Emily Hilscher's Facebook page contained all the chit-chat and memories you would expect of a 19-year-old freshman veterinary student: grinning pictures from fancy-dress parties, reminiscences about the time she and friends recreated a Spice Girls video, and invitations to discuss "Why Emily Hilscher was cooler than me". And this: "Recent News; 4/16/07 Emily Hilscher passed away during the Virginia Tech shooting."
As the horrors of America's worst campus killing spree unfolded in Blacksburg, Virginia, in April, the students there instinctively turned to the Facebook networking site. Even while the gunman, Cho Seung-Hui, was roaming the campus, students locked in classrooms were using the site to exchange information, to hunt for each other, or to reassure friends. The "I'm OK at VT" group became a forum for swapping information about who had been hurt, or worse, and who was safe. Then there was the "citizen journalism" footage of the events, swapped via Facebook and other photo and video-sharing sites; and later still, the discussion groups offering shocked messages of empathy from strangers across the world.
And all the while, personal Facebook pages became shrines to the dead, to Emily Hilscher and 31 other victims, where friends would do with their grief what they had done with every aspect of their lives share.
It wasn't the breadth of the social networking phenomenon that became clear this year; that was well known. Even the septuagenarian Rupert Murdoch had spotted it, and was turning his MySpace.com into a full-blown entertainment website, for a juicy profit. No; what became clear this year was not the breadth of the phenomenon, it was the depth. To members of an older generation of journalists that descended on Blacksburg, Virginia, the fact that Facebook was interwoven into students' experiences at every turn came as something of a surprise.
People scoffed at the start of 2007 when Mark Zuckerberg, the 24-year-old who had founded Facebook in his Harvard dorm room three years previously, turned down $1bn for the site. But since Facebook had opened its doors to all-comers, rather than just students, just before the start of the year, commentators watched its user numbers clicking up like a mileometer. Having started the year at 13 million members, it ends it with 60 million. In the autumn, Microsoft was putting a price tag of $15bn on the company and begging to be handed a small stake.
No wonder. Facebook is the internet phenomenon of the past 12 months, and one which encouraged a whole new demographic to experiment with social networking on the internet. Thirty- and fortysomethings who had been put off by the teenage design anarchy of previous iterations of the genre were drawn to its crisp, no-nonsense design and the curiosity of looking up long-lost friends and throwing a digital sheep at them. It mixed the silly and the serious, because we all do.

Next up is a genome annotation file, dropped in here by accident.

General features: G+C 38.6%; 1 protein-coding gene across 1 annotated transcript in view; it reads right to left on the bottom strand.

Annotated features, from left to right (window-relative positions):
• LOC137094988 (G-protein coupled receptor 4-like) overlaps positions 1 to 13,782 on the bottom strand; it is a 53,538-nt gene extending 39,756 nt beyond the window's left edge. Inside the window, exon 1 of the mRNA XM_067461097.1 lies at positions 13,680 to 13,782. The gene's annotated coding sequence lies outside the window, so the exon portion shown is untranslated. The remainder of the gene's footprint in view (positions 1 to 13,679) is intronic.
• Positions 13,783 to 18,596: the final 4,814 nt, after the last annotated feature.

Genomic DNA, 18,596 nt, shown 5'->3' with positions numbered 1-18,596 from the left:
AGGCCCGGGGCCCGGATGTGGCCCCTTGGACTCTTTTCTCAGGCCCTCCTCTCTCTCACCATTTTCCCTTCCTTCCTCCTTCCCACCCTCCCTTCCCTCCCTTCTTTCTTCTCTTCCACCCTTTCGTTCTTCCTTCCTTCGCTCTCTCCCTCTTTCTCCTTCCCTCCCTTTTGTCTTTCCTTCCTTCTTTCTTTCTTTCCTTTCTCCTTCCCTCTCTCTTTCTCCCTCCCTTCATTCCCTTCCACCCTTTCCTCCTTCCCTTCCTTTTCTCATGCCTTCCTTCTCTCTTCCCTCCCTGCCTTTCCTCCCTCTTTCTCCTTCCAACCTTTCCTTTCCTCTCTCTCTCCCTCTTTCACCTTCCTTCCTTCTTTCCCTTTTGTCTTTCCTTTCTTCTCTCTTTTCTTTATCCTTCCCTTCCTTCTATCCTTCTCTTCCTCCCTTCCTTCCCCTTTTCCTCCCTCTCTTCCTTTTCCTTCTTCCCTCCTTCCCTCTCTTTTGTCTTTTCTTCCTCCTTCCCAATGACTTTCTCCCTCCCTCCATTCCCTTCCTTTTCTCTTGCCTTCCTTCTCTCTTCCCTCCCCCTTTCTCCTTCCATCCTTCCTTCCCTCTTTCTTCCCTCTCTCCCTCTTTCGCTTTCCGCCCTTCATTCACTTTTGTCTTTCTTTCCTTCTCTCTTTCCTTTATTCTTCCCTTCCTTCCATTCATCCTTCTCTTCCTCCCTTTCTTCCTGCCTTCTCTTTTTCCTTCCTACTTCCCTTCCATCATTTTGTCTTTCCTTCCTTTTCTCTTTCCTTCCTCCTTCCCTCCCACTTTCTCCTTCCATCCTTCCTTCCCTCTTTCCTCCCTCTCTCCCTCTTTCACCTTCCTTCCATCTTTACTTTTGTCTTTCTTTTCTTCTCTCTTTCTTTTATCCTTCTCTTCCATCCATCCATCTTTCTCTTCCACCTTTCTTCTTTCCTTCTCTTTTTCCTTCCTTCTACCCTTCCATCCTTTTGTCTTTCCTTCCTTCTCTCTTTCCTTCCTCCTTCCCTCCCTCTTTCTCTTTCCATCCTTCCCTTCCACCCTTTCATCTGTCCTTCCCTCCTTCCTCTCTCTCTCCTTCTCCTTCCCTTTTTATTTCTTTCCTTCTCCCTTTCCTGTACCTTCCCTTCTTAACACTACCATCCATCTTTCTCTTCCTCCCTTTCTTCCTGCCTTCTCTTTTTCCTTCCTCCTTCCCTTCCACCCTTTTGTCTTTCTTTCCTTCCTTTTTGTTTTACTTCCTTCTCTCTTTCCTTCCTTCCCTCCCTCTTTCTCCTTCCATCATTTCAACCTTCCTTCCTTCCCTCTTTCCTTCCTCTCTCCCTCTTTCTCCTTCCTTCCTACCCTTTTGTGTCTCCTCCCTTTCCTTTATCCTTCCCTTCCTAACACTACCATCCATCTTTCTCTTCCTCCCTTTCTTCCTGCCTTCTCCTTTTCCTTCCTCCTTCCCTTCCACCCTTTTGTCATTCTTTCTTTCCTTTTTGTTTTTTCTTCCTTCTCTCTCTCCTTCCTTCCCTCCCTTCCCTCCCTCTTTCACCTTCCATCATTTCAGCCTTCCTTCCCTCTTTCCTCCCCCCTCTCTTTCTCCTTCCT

Dictionaries rushed to add new definitions of "to poke". Companies as mighty as HSBC crumbled in the face of a campaign organised on Facebook to protest at its axeing of student overdrafts. There was a heady moment in the summer when we had signed up our mothers-in-law to be our 100th friend that it seemed as if the whole world would have a Facebook profile before the year was out.
With breakthrough mobile internet devices on the market from Apple's super-hyped iPhone to BlackBerries for the casual, rather than business, user we are finally in a world where everyone can share everything with everyone else, at every moment and everywhere. Should we want to.
In the past few months, the site has seen something of a backlash. In order to forge commercial partnerships that might one day help the business to justify its valuation, Facebook began publicising to users' friends the tickets, books and music that they had bought on other e-commerce sites. When one user complained that Facebook had unilaterally informed his girlfriend what she was getting for Christmas, enough was enough. The company quickly backed down.
The permanence or otherwise of Facebook has yet to be tested. That $15bn may turn out to have been a mirage. In 2007, the site was the "in" hang-out, a thronging, just-opened nightclub where you can be certain of bumping into your friends but if there is the sense that people are drifting off, well, it could be deserted for the next big thing just as quickly. Not everyone likes the same clubs anyway, and networking could easily fragment and shift: Bebo for teens, MySpace for hipsters, LinkedIn for professionals, Second Life and World of Warcraft for Walter Mitty characters...
What is permanent, however, is the change that Facebook and its ilk have wrought on the internet. The web is a long, long way now from its beginnings as a collection of static pages, created and controlled for the passive viewing of the surfer. Now, many sites are trying to become more MySpace-like, giving users a chance not just to interact with the website, but with each other. Television companies rush to build networking into websites for their hit television shows. Disney was so keen on a kids' website called Club Penguin a virtual world where members create their own penguin and decorate their own igloo, then socialise and play online games with online friends that it bought the whole business for $700m.